What would you want to eat in Japan? Many would think of sushi, yakiniku, or seafood rice bowls, but all of these require rice.
This winter, restaurants around Japan are participating in the "Let's Explore Japanese Rice" event, featuring the flavors of Japanese rice and sake. Restaurants have prepared delicious dishes encapturing the pleasure of Japan's rice, perfect for taking pictures to upload, and cooking courses for making things like rice balls and maki sushi. It's a great chance to experience the deliciousness of Japan-grown rice!
Fluffy and chewy! Why is it that so many people fall in love with Japan-grown rice?
Japan's rice releases sweet flavors when chewed. It's thanks to Japan's soil that it produces such great rice. Add Japan's clean water and air, and you'll find no better place to grow rice. Another important factor is the tradition of Japan's farmers, who continue to research and improve their rice varieties.
Now, Japan is recognized worldwide as a source of delicious rice, and those who enjoy it often continue purchasing Japanese rice online after returning to their home countries. Try a taste and you might become a fan of Japanese rice yourself.
What establishments are participating in "Let's Explore Japanese Rice"?
A select 120 establishments in Japan are participating. Both "Cuisine Experience" dishes that allow you to explore Japanese cooking and "Expert" dishes featuring Japanese rice are being sold. Let's see a few of the establishments taking part.
Cuisine Experience dish: Nakayoshiya (Osaka), oversized yaki-onigiri chazuke (your choice of pickled plum, salmon, or spicy cod roe filling)
One of Japan's most famous rice dishes are onigiri, rice balls. Nakayoshiya's dish allows you to enjoy the grilled version, yaki-onigiri, in a broth made with tea, chazuke. The yaki-onigiri is perfectly delicious alone, but it's not every day you get to eat onigiri in chazuke form. It's an excellent dish that allows you to enjoy two forms of Japanese rice at the same time. Crispy on the outside, but with the chewiness you can only get from Japan-grown rice!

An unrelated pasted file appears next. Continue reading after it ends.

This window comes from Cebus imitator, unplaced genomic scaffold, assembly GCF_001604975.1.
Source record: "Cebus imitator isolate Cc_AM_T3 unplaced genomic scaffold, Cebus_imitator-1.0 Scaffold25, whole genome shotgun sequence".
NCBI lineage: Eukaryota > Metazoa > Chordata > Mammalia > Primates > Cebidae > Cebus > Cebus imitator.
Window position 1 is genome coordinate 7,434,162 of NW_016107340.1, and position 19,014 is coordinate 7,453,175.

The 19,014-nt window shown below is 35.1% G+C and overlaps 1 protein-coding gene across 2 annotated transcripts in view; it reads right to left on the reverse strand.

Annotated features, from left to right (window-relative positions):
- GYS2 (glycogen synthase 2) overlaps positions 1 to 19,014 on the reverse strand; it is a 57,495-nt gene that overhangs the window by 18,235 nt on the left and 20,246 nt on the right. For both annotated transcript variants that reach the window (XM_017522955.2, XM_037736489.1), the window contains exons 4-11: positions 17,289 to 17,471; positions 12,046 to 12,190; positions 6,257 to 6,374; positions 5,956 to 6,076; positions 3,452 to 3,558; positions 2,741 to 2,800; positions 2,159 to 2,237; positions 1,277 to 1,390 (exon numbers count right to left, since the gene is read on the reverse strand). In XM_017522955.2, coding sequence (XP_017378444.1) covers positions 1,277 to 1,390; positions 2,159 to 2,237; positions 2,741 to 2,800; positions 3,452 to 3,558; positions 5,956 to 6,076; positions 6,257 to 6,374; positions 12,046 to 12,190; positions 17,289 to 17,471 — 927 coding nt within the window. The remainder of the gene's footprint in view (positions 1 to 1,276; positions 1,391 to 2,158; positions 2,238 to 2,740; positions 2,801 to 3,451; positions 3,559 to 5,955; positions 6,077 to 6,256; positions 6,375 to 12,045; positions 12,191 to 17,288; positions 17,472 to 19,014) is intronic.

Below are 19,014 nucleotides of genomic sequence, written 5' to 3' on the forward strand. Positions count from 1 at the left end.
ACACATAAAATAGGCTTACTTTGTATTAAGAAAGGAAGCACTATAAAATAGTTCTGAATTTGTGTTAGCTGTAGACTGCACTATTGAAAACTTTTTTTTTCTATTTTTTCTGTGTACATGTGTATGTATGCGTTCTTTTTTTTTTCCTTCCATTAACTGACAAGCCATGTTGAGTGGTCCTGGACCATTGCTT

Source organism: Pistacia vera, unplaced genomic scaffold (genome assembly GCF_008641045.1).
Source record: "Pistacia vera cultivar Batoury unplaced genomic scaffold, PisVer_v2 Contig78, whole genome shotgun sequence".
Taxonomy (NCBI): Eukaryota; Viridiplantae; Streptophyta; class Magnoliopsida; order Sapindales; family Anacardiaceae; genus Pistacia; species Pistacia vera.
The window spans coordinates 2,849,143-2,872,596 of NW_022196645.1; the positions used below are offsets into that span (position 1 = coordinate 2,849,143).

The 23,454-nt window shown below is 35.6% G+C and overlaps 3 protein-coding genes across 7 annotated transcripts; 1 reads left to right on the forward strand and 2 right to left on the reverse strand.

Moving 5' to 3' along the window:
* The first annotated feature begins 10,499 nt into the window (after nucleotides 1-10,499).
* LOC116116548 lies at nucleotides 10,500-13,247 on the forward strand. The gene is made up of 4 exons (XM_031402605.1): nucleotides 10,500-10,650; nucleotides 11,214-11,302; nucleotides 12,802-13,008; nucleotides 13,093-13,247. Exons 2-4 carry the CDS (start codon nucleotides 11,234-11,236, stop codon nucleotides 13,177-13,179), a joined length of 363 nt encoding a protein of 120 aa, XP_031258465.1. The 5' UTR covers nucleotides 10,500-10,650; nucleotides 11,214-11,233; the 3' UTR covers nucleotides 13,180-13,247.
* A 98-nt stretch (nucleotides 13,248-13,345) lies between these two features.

Cuisine experience dish: Honke Abeya Musubu Tamachi location (Tokyo), featuring make-your-own kiritanpo and kiritanpo soup
"Kiritanpo nabe," a soup of rice dumplings, is home cooking from Akita prefecture. Rice is smashed into a mochi-like paste, wrapped around a cedar branch and grilled, then cooked in soup. Not many Japanese people still have the chance to make kiritanpo, but at this establishment, you have the chance to make it yourself. It's the stickiness of Japanese rice that makes this dish possible. This dish really lets you feel the variation in Japanese rice-based cooking.
Cuisine Experience dish: Sushi & Seafood Kissui (Osaka), experience hand-wrapped sushi with fresh seafood
In Japan, pressed sushi is perhaps the most common form of sushi, but hand-rolled sushi is another popular choice. It's a great party food, where people can find combinations of ingredients they like and combine it into one delicious bite. This restaurant allows you to try rolling your own sushi with fresh seafood of your own choice. Japan-grown rice has the perfect amount of stickiness for sushi!
Expert dish: Gyu-No-Takumi (Hyogo), seared sushi with yuzu-awamori flavo
Kobe beef goes through some of the most strict grading in Japan, but this guarantees it has the perfect marbling of red meat and fat. Wagyu sushi at this restaurant uses only the finest parts of Kobe beef, creating beefy sushi that practically melts in your mouth! It goes perfectly with Japan's sweet rice.
Expert dish: Teramachi Yoshikura (Kyoto), Kyoto-style boxed sukiyaki
Sukiyaki, made with a sweet and salty soy sauce broth, is a well-known traditional food of Japan. This Kyoto-style boxed sukiyaki dish uses rice grown in the town of Miyama, part of Kyoto. The chewy Japan-grown rice and meat mixes together with sauce to produce the ultimate harmony of flavors.
Expert menu: Hokkaido seafood izakaya with private seating Uotto "Gyojin" (Hokkaido), luxurious boxed sea urchin, crab, and salmon roe sushi
Hokkaido is known for its fresh and plump seafood cuisine. This Hokkaido izakaya serves expertly-prepared "masu sushi," sushi served in a traditional measuring box for rice or sake. The sushi made with Japan-grown rice and almost overflowing with sea urchin, crab, and salmon roe, would make for a great photo to post online.
"Let's Explore Japanese Rice" Participating Establishments
On the "Let's Explore Japanese Rice" website, you can view all 120 participating establishment, their genres, and locations. Between the sushi, yakiniku, and Japanese restaurants, it might be a tough choice.
What if I want to buy Japan-grown rice from my own country?
Having experienced the wonder of Japanese rice through cooking courses or expert dishes, you might feel like getting Japanese rice to cook with at home. と思ったあなた。 Online shopping has made it increasingly easy to purchase Japan-grown rice around the world.
"Let's Explore Japanese Rice" also introduces websites were you can buy Japanese rice, sorted by country. It makes it easy to understand all the brand of Japanese rice with pictures and explanations.
"Let's Explore Japanese Rice" Event Info
Period: 1-14-2020 (Tue) to 2-16-2020 (Sun)
Remarks: Cooking courses may require reservations. Contact establishments in advance if you have concerns.
*Prices and options mentioned are subject to change.
*Unless stated otherwise, all prices include tax.
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